Gabriel identified a number of online dating sites that target gay men, and created profiles on these sites to approach and educate its users about disclosing their HIV status to their partners and practicing safe sex. While not HIV positive himself, Gabriel has found that it’s more beneficial to leave this disclosure up in the air.

“I prefer to leave it up to the client’s assumptions, as it affects the rapport I have with them,” he says. “They need to feel like they can identify with me.”

Many of the people he helps are homeless and unemployed, overlooked and neglected by society. This is something that rings true with Gabriel’s work with another underrepresented group, illegal immigrant youth. Like those he helps, it took him a long time to feel safe enough to speak about his immigration status.

“With time I was able to reveal this to those close to me, like my roommate, Eric and others whose perceptions I could change by revealing this part of my life,” he says. “I sometimes try to remove myself from the memory of my life in Ecuador.”

He realizes how far his family has come. They started off in one room in his uncle’s home in Connecticut, then moved to a condo and eventually bought their own home in 2003.

“I am very proud of my parents,” Gabriel says. “Growing up, we never went hungry but we never had luxuries either. But my younger siblings are growing up comfortably.”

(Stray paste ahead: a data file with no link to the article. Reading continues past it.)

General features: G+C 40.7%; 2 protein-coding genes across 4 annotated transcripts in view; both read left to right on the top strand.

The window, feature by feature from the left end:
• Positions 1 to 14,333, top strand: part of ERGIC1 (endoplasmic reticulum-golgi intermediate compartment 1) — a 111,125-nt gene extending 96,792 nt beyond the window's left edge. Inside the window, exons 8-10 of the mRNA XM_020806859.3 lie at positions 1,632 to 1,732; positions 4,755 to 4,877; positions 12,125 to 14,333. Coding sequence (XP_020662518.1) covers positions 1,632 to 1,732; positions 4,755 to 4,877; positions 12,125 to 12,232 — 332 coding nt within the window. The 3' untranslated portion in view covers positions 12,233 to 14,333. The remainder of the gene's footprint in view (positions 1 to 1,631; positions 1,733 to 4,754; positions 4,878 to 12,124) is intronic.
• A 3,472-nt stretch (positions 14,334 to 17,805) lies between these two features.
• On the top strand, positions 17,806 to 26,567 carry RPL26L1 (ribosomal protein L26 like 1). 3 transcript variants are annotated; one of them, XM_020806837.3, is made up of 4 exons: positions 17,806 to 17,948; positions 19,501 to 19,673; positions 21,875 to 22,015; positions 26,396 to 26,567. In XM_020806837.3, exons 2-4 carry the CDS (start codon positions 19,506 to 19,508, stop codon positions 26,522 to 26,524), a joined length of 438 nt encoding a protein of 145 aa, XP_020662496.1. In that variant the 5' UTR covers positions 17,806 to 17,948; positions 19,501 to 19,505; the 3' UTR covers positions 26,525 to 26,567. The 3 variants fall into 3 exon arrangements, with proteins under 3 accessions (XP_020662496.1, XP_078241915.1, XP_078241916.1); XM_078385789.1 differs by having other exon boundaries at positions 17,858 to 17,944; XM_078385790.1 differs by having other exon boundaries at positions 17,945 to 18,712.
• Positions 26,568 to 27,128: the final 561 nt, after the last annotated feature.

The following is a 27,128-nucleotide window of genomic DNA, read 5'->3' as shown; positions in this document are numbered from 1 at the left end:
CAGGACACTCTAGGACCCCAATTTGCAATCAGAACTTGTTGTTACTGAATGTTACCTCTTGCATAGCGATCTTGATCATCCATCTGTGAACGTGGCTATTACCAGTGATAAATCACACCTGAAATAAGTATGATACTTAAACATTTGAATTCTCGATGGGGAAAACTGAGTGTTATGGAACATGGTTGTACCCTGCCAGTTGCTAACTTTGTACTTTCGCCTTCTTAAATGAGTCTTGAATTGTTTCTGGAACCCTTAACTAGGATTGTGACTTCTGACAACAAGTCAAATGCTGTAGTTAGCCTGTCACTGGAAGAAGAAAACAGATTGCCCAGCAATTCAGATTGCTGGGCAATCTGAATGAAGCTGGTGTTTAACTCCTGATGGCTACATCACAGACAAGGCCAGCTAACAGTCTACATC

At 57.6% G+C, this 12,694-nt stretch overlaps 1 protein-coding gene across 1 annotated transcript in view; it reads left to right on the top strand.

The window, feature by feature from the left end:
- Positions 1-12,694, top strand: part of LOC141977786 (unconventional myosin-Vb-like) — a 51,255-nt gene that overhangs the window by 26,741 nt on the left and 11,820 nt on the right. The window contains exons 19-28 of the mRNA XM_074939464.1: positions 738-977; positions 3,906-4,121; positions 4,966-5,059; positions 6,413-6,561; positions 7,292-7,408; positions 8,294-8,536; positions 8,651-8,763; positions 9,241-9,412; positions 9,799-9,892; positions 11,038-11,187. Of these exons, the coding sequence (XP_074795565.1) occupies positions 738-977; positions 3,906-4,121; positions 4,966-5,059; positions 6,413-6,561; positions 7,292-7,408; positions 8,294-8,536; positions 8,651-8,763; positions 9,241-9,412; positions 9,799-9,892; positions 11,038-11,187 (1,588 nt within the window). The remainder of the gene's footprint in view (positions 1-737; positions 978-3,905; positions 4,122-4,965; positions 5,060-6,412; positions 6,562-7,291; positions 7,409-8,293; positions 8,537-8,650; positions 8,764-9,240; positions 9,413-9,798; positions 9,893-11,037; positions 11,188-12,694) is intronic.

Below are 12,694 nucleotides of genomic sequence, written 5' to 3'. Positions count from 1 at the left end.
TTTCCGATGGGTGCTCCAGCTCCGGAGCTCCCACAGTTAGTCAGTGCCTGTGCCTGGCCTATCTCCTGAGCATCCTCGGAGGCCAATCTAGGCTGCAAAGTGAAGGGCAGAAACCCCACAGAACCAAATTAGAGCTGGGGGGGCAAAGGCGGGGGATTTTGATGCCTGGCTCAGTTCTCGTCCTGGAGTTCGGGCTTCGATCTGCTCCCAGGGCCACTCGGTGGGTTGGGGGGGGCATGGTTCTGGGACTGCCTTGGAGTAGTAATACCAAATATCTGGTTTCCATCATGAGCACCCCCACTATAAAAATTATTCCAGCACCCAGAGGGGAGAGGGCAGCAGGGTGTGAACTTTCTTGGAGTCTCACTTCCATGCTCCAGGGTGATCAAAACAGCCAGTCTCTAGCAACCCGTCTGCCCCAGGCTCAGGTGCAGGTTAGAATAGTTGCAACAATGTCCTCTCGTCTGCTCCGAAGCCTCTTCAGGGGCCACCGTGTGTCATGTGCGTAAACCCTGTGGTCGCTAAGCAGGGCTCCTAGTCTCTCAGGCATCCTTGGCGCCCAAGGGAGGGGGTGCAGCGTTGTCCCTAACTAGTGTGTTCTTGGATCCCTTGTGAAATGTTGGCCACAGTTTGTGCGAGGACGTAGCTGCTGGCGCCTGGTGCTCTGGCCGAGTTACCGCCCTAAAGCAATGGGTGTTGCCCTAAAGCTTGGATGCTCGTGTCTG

His mother is equally proud of him. Unlike Gabriel, her emotions are very close to the surface. It doesn’t take long for Janet to tear up as she speaks of her oldest son’s accomplishments.

“He is not just a good student and good worker, he is a good son,” the mother of three says, her words punctuated by emotional moments of silence. “We were working and couldn’t afford to help him pay for university, and even though his roads were blocked, he still succeeded. He didn’t have help and now he does so much to help everyone.”

Despite his obvious affection for his parents, his relationship with them is tenuous, as the topic of disclosure once again rears its ubiquitous head. While he was able to reveal his sexuality to his friends with relative ease, he hasn’t broached the subject with his strongly Jehovah’s Witness parents.

“If I come out to my parents, I feel like they will reject me,” he says, adding that for now he would like to leave them in denial.

“Disclosure is a process that for me has had far-reaching implications in my life and is intertwined in my work, my sexuality and my immigration status,” he says.

Gabriel used to laugh at the clichéd phrase of “finding onseself”, but realized that he found himself in his interactions with others and learning from them.

“It’s interesting to me that I open up to people and I get something in return,” he reflects. “Those people, and I can name them, don’t know how they’ve affected my life but they’ve helped me see myself in the world and know what path I’m going to take and it’s a matter of just getting there.”